WORDS/PHOTOS: MIA MEDAKOVIĆ
INTERVIEW: EUN HAI KIM
EUN HAI KIM, PRESIDENT OF THE INTERNATIONAL WOMEN’S CLUB IN BELGRADE WAS BORN IN SEOUL, KOREA. SHE STUDIED ART HISTORY AT UNIVERSIDAD COMPLUTENSE, IN MADRID, SPAIN. EUN KIM COMES FROM A LARGE FAMILY, CONSISTING OF THREE SISTERS AND ONE BROTHER. ALTHOUGH SHE HASN’T LIVED IN KOREA FOR ALMOST 40 YEARS. AS THE WIFE OF A MEXICAN DIPLOMAT, SHE HAS BEEN PRIVILEGED TO LIVE IN MANY CITIES AROUND THE WORLD. THEIR FIRST POST WAS IN BELGRADE, (FORMER YUGOSLAVIA). AFTER THAT, WE WERE POSTED TO LOS ANGELES, SAN DIEGO, MEXICO CITY, WASHINGTON DC, SAN FRANCISCO, KUALA LUMPUR IN MALAYSIA, AND NOW BELGRADE, SERBIA.
WHAT DID YOUR CHILDHOOD LOOK LIKE IN KOREA?
From early childhood, I lived a nomadic life following my military father in many different cities in Korea. Although I have three sisters, my two older sisters went to a boarding school for military children. When they moved back home to attend university, they quickly became my role models. There was a mix of views in my home as my parents were conservative but my older siblings were more liberal. I was exposed to a delicate balance of two mindsets at a very young age. However, given that my sisters were my role models, I was easily influenced by them to think more liberally.
I can say my childhood was very happy and full of love from my parents. Throughout my life, my parents always supported and encouraged me to have the best tools to build a successful life through education. They engraved in my brain the value of discipline and hard work. I am very fortunate to be given a strong foundation, which helped me excel through life and raise a multicultural family.
YOU STUDIED HISTORY OF ART IN MADRID, WITH THE INTENTION TO ONE DAY WORK IN MUSEUMS AND GALLERIES. YOUR FIRST JOB WAS TO WORK AS AN INTERPRETER AT THE OLYMPIC GAMES IN SEOUL.
My Korean cultural background has given me the chance to see different art expressions from other perspectives. Art has been a central element that has helped me to understand and appreciate different cultures and societies. Western art impacted me deeply. Its vividness, sometimes even crude expressions, is very different from the subtle Asian concept of art. However, it appeared very elegant to me. I discovered not just the artistic value of different artworks and architecture, but also the link to history, sociological elements, and liberty of expression intertwined with the development of western societies. It was a fascinating learning experience.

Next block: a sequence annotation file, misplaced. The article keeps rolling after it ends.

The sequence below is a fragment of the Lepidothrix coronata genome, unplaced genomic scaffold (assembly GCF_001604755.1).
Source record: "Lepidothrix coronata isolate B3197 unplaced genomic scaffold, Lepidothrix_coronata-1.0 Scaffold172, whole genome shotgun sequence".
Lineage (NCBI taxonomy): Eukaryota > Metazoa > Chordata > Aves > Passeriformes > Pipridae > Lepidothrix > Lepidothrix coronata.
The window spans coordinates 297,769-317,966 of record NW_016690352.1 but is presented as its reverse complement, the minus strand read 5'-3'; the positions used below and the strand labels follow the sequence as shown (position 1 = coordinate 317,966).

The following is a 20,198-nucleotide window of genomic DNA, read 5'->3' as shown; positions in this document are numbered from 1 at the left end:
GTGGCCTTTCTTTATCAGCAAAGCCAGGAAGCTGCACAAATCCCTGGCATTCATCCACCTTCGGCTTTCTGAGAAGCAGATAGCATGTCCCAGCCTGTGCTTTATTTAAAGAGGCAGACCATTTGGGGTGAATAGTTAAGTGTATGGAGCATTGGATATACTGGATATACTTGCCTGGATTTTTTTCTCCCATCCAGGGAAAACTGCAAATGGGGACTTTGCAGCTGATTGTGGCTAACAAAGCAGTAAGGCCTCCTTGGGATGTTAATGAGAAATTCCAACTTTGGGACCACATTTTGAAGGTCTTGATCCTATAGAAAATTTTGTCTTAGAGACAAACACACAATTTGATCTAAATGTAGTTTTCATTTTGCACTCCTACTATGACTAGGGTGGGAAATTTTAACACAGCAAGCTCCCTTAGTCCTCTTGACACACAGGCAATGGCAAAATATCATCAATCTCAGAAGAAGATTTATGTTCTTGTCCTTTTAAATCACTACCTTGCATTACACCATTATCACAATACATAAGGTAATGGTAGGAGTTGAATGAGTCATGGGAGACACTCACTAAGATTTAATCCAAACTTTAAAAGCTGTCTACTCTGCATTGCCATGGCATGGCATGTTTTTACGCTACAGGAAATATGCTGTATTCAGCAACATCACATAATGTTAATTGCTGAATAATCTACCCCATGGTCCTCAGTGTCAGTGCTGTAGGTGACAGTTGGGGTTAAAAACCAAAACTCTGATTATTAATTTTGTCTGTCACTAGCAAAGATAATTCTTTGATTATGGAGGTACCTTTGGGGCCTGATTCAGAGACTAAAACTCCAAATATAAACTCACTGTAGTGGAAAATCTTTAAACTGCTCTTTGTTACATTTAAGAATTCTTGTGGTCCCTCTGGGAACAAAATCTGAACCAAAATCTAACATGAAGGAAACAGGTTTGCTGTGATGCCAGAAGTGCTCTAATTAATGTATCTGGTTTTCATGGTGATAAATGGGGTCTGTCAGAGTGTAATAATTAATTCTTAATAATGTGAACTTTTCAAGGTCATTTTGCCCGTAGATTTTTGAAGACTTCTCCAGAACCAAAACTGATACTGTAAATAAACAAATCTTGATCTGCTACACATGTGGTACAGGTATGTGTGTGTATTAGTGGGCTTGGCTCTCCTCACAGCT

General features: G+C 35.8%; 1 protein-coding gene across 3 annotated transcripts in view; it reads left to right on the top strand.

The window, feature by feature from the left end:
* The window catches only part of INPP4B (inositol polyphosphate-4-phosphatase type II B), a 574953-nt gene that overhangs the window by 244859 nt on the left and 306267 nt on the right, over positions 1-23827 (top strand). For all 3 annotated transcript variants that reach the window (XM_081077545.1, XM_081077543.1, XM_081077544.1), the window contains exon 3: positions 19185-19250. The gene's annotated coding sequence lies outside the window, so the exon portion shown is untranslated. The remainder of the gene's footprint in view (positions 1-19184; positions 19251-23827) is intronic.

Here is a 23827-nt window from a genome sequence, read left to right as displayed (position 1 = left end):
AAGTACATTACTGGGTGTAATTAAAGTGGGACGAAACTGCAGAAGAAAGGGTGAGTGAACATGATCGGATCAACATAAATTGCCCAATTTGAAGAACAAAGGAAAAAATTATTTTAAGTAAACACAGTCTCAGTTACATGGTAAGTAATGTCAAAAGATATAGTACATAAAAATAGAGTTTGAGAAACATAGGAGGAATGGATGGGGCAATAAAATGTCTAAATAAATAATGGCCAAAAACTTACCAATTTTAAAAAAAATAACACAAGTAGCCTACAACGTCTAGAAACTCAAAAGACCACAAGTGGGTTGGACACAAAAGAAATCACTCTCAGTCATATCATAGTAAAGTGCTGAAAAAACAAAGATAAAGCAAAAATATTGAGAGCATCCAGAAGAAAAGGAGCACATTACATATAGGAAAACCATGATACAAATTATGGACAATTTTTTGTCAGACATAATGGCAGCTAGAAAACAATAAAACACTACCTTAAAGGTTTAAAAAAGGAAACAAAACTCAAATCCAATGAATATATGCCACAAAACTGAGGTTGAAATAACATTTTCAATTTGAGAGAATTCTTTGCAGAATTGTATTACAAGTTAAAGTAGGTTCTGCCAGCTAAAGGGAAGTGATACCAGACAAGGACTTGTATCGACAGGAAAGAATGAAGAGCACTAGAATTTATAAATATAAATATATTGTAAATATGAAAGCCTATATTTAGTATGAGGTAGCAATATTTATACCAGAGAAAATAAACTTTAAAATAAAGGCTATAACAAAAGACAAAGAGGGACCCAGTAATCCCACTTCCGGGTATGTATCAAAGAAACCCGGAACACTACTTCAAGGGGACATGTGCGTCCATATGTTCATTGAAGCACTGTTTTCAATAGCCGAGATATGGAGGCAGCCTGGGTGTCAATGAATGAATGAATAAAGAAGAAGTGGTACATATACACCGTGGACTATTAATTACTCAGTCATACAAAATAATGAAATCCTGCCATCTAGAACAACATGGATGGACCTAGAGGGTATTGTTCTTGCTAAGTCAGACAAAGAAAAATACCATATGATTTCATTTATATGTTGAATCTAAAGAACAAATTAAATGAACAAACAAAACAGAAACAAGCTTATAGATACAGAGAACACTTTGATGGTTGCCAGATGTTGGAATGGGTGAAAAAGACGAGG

When I returned to Korea, I had the opportunity to work as a Spanish interpreter for the Olympic committee. It was meant to be temporary work while I adjust to my new life in Seoul, but this job changed my life. I worked for the Mexican Olympic delegation and I met my significant other, my husband.
AT THE MEXICAN EMBASSY, AS A SUCCESSFUL BUSINESSWOMAN, YOU WERE THE DIRECTOR OF THE BANK WHICH DID BUSINESS WITH BUSINESSMEN FROM KOREA. THAT IS WHEN YOU HAVE MET YOUR FUTURE HUSBAND, THEN A YOUNG DIPLOMAT. HOW DID YOUR FAMILY REACT WHEN THEY LEARNED YOU WANT TO MARRY HIM? HOW DID YOU MANAGE CULTURAL DIFFERENCES?
After the Seoul Olympic games, my life turned around as I was very busy working as an interpreter for many business delegations from Spain and Latin America, especially from Mexico. It was before the entering into force of the North American Free Trade Agreement (NAFTA), which opened up substantial business opportunities for Mexico and Korea. After that, I worked as a Marketing officer at the Banca Serfin Seoul Representative office, one of the largest banks in Mexico.
It wasn’t an easy decision to marry a Mexican Diplomat who just transferred to Yugoslavia. It came with many sacrifices, ranging from my budding career to personal sacrifices such as leaving behind my family and friends. However, I trusted my husband and our relationship and knew that this was going to be an adventure of a lifetime with my husband by my side.
It was difficult at the beginning of my marriage. As a conservative family, they were concerned about the unpredictable life that I had chosen. My father, as a member of the army, knew that the life of a diplomat is pretty much similar but in the end, they supported me.
FROM 1991 UNTIL 1994, YOU WERE IN SERBIA, TOGETHER WITH YOUR HUSBAND WHO WAS THE THEN CHARGE D’AFFAIRES OF MEXICO, CARLOS FELIX CORONA. WHAT DID SERBIA SEEM LIKE BACK THEN, AND WHAT DOES IT SEEM LIKE NOW, SINCE 2021?
It was a very complicated time for the locals and the international community. After three months after our arrival, the conflict started. When I received my belongings from Korea, which I selected while dreaming of my new honeymoon home, most of them were damaged. Due to sanctions imposed on the former Yugoslavia, my belongings had to travel by maritime, train, truck, and finally flown by air to be delivered to Belgrade. It was painful looking at all the broken things but that was the biggest and crucial lesson for a diplomat’s life; Material things come and go.